All professional work is likely to come accompanied by some stress. Ideally, its level would be just enough to get more out of us, but not so much as to interfere with our performance. In reality, many people’s level of work stress is likely to be disruptive. Last year, a survey of almost 400 corporate employees in Ireland reported that more than one-third would consider changing job because of stress. Research has separately identified a link between stress and work impairment. People who self-reported as being highly stressed were significantly less productive than those who were not.
Stress may also affect health. For example, high work stress has been associated with increased risk of cardiovascular events, likelihood of developing metabolic syndrome (a risk factor for diabetes), and even of dying from any cause. Stress is also likely to play a role in the development of psychological illness such as depression and anxiety. All of these outcomes negatively affect a person’s productivity and lower their quality of life. In addition, high stress can affect the quality of relationships, between employees and managers, between co-workers, or between family members.
Effects on behaviour
The other area where stress influences wellbeing is through its effects on behaviour. Research finds that people make poorer choices when they are stressed. For example, people make less healthy choices around food; are less likely to stick with planned exercise; and are generally less disciplined. An incredible 80 percent of us apparently change our eating habits when stressed. Some increase food quantity and others decrease it but both groups tend to reduce food quality, by choosing more ‘comfort’ and rewarding foods. So stress can easily derail attempts at lifestyle improvement because of its influence on our behaviours.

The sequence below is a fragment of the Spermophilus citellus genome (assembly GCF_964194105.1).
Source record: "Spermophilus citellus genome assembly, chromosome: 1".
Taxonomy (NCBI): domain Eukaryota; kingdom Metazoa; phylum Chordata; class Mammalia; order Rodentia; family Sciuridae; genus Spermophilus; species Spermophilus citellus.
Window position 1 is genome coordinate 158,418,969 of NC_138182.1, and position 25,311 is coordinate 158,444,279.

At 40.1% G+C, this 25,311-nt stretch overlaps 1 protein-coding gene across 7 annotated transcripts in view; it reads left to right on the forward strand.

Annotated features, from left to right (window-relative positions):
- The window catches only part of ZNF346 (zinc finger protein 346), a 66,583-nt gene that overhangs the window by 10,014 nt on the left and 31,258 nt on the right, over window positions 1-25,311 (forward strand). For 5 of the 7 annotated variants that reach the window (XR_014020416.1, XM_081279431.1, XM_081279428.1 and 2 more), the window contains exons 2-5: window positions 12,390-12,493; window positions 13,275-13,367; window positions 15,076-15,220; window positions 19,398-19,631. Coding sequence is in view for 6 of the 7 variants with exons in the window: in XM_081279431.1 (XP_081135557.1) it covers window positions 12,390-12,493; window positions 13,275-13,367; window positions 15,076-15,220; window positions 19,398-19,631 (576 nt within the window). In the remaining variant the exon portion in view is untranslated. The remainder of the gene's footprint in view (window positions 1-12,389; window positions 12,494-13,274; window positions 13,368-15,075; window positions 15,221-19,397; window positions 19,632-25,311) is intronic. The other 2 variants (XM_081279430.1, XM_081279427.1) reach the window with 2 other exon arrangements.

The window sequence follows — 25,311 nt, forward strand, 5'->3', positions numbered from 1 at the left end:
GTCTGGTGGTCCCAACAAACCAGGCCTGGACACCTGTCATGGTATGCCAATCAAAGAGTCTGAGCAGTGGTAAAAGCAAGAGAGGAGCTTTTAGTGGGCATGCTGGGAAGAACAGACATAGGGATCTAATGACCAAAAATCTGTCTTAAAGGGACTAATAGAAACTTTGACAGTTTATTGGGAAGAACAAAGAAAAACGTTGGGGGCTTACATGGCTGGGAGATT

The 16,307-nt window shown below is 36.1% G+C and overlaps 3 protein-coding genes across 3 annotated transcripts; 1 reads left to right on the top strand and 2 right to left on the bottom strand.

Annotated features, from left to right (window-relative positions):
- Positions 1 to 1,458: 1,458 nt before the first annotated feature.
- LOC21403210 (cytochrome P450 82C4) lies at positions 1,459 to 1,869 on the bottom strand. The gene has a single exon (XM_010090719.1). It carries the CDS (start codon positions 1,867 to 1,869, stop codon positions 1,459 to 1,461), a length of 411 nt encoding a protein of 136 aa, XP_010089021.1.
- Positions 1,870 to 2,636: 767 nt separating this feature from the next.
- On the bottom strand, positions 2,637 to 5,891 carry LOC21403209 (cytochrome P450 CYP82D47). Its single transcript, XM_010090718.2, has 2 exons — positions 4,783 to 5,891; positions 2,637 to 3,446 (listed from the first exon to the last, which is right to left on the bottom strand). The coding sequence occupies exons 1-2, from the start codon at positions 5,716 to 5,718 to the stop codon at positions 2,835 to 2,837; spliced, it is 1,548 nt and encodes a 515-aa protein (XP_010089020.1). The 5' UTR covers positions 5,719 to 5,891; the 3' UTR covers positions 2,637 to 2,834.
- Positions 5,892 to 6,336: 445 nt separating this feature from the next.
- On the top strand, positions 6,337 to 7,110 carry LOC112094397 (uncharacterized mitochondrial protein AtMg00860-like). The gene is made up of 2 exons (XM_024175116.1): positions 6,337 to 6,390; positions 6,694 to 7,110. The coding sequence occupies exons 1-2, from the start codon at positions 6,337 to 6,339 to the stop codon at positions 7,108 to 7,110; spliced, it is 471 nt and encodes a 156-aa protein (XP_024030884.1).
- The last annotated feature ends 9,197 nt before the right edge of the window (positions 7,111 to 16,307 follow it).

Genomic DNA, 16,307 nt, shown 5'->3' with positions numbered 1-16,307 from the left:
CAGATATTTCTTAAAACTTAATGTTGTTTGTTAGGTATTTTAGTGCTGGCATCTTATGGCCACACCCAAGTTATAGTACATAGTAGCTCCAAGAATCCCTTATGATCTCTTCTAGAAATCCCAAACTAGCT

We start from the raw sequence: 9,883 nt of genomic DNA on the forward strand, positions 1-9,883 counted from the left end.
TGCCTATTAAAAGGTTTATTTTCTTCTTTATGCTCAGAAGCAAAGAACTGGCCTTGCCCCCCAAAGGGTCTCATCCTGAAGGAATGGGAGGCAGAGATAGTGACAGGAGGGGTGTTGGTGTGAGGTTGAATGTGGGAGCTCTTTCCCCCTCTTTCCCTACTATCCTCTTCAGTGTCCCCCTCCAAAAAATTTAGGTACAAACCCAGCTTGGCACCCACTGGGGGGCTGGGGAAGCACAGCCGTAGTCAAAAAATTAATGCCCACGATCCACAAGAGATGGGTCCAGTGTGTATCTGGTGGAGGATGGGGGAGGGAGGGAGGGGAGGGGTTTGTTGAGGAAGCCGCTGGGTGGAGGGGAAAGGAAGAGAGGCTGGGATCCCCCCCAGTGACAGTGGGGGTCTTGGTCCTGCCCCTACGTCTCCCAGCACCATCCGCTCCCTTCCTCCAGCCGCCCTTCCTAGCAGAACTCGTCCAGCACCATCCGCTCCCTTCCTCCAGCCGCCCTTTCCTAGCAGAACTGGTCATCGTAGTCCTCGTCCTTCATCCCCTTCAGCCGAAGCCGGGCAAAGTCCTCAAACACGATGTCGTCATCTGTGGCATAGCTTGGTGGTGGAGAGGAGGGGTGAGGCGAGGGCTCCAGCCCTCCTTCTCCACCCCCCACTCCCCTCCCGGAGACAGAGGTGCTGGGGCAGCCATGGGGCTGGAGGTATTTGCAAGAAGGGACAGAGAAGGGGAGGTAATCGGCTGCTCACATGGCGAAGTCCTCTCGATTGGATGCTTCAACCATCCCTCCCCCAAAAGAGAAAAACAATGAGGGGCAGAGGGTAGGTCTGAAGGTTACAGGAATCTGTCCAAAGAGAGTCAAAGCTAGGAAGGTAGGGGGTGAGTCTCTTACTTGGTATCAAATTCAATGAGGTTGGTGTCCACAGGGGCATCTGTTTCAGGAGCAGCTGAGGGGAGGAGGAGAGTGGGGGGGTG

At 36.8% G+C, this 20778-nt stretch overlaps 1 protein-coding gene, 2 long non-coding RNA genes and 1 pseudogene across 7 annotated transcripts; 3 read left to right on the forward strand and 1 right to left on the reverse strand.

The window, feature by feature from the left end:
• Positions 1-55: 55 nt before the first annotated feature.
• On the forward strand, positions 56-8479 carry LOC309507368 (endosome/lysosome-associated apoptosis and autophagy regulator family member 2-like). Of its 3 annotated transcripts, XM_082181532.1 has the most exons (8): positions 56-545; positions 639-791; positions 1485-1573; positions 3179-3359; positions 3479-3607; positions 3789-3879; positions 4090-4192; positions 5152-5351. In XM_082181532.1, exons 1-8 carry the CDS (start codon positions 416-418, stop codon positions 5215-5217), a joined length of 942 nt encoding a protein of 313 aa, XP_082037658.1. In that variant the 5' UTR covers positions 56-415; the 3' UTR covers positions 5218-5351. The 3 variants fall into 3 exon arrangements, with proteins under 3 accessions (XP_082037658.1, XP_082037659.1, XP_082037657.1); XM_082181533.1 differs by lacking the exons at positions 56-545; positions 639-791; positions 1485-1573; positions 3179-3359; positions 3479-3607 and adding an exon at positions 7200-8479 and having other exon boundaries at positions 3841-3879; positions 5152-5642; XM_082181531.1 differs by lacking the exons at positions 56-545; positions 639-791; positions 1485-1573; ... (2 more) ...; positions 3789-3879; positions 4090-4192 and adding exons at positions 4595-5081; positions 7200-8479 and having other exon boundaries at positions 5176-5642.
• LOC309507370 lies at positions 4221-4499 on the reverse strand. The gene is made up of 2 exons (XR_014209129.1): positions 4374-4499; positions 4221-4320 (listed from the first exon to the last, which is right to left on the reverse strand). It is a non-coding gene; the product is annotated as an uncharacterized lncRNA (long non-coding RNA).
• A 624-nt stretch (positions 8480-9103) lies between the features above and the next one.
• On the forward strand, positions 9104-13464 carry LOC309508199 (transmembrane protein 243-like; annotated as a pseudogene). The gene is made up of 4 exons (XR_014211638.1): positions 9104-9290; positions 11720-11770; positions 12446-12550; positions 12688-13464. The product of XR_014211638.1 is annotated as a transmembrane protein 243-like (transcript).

In practice, people’s ability to deal with stress effectively is likely to vary substantially. Some people are better at managing stress than others and can find functional responses like being highly disciplined with their time or their health habits. For most of us, attempts to improve health and lifestyle will need to include strategies for managing and reducing stress. In corporate situations, approaches to stress reduction include in-house gyms; yoga; mindfulness; chill-out rooms; and employee assistance programs (EAP’s), which typically include counselling.
Any and all strategies may help. EAP’s are a good safety net but are not likely to be enough, typically only being used after a person develops a health problem. Exercise-based approaches are worth considering, not least because only around 20% of Irish adults get recommended activity levels. Mindfulness can be a good option because it may be the most transferable of strategies, given that it teaches fundamental, building block-type attending skills that can be readily used in daily life situations. The main thing is to create opportunities for stress reduction within people’s work environments, as it’s what people do consistently that they are most likely to keep up when they need it the most.